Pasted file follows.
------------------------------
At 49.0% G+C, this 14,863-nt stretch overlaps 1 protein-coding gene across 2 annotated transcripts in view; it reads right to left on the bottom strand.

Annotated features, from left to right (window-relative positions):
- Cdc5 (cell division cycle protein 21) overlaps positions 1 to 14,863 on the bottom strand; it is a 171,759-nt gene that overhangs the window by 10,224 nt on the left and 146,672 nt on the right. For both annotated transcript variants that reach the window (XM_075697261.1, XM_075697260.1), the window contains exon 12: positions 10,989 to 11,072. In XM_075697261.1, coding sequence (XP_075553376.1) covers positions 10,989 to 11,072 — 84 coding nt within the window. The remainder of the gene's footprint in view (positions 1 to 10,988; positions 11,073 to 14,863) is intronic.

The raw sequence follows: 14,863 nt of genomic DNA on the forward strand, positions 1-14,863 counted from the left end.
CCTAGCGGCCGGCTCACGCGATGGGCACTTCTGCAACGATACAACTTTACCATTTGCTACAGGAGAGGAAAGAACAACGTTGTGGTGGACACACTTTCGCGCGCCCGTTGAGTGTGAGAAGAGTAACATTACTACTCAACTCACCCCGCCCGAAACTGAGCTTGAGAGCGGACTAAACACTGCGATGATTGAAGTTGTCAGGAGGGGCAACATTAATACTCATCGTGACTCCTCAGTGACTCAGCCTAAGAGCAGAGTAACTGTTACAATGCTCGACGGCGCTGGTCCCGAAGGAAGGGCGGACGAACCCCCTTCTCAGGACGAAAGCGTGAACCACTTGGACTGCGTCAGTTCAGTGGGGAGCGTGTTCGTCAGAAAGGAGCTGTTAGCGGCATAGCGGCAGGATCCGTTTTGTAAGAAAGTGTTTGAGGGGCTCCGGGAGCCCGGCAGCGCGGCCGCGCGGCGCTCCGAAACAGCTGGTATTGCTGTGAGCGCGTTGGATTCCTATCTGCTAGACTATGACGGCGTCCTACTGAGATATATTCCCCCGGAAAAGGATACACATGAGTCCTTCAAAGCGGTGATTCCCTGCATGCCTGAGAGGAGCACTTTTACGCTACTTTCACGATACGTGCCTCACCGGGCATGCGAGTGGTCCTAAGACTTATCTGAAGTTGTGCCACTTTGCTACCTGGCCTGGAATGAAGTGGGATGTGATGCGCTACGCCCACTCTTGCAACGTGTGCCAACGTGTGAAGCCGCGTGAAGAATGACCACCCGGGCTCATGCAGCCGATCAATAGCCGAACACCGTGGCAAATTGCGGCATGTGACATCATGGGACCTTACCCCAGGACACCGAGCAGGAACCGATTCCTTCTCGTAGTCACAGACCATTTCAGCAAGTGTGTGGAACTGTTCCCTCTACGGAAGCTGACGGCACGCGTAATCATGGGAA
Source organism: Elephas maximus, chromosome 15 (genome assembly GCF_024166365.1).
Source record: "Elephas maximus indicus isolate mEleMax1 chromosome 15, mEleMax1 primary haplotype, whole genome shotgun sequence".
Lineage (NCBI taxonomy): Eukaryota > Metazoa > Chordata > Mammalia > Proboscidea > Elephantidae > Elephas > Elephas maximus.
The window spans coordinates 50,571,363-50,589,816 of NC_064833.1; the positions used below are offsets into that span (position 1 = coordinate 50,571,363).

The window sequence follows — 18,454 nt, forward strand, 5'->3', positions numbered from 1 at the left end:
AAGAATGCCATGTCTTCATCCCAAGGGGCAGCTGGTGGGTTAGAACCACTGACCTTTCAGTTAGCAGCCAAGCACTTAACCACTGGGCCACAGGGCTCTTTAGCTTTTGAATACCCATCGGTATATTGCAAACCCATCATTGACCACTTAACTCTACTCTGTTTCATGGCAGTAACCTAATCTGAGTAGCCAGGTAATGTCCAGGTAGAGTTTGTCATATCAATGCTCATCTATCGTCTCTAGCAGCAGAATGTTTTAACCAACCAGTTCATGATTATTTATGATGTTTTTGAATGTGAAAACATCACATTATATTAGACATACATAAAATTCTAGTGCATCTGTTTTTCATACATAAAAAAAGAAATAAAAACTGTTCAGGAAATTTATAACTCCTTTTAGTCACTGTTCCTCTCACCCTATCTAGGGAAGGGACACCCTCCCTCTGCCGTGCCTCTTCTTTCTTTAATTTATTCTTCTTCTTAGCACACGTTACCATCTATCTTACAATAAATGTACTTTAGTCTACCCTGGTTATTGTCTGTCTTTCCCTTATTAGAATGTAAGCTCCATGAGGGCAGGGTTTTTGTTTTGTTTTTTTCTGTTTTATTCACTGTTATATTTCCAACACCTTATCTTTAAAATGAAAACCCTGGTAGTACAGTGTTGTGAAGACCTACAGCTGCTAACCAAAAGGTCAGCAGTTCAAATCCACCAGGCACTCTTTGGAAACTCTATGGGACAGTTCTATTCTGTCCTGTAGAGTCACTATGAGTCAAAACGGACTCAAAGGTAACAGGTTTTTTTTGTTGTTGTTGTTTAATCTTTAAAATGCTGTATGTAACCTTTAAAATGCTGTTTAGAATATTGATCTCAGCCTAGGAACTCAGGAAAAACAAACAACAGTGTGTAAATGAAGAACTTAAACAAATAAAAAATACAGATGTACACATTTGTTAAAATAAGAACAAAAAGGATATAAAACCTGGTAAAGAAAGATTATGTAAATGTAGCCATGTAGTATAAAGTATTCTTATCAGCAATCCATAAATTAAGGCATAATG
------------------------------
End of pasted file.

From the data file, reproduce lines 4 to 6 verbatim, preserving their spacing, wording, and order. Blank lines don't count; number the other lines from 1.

The raw sequence follows: 14,863 nt of genomic DNA on the forward strand, positions 1-14,863 counted from the left end.
CCTAGCGGCCGGCTCACGCGATGGGCACTTCTGCAACGATACAACTTTACCATTTGCTACAGGAGAGGAAAGAACAACGTTGTGGTGGACACACTTTCGCGCGCCCGTTGAGTGTGAGAAGAGTAACATTACTACTCAACTCACCCCGCCCGAAACTGAGCTTGAGAGCGGACTAAACACTGCGATGATTGAAGTTGTCAGGAGGGGCAACATTAATACTCATCGTGACTCCTCAGTGACTCAGCCTAAGAGCAGAGTAACTGTTACAATGCTCGACGGCGCTGGTCCCGAAGGAAGGGCGGACGAACCCCCTTCTCAGGACGAAAGCGTGAACCACTTGGACTGCGTCAGTTCAGTGGGGAGCGTGTTCGTCAGAAAGGAGCTGTTAGCGGCATAGCGGCAGGATCCGTTTTGTAAGAAAGTGTTTGAGGGGCTCCGGGAGCCCGGCAGCGCGGCCGCGCGGCGCTCCGAAACAGCTGGTATTGCTGTGAGCGCGTTGGATTCCTATCTGCTAGACTATGACGGCGTCCTACTGAGATATATTCCCCCGGAAAAGGATACACATGAGTCCTTCAAAGCGGTGATTCCCTGCATGCCTGAGAGGAGCACTTTTACGCTACTTTCACGATACGTGCCTCACCGGGCATGCGAGTGGTCCTAAGACTTATCTGAAGTTGTGCCACTTTGCTACCTGGCCTGGAATGAAGTGGGATGTGATGCGCTACGCCCACTCTTGCAACGTGTGCCAACGTGTGAAGCCGCGTGAAGAATGACCACCCGGGCTCATGCAGCCGATCAATAGCCGAACACCGTGGCAAATTGCGGCATGTGACATCATGGGACCTTACCCCAGGACACCGAGCAGGAACCGATTCCTTCTCGTAGTCACAGACCATTTCAGCAAGTGTGTGGAACTGTTCCCTCTACGGAAGCTGACGGCACGCGTAATCATGGGAA
Source organism: Elephas maximus, chromosome 15 (genome assembly GCF_024166365.1).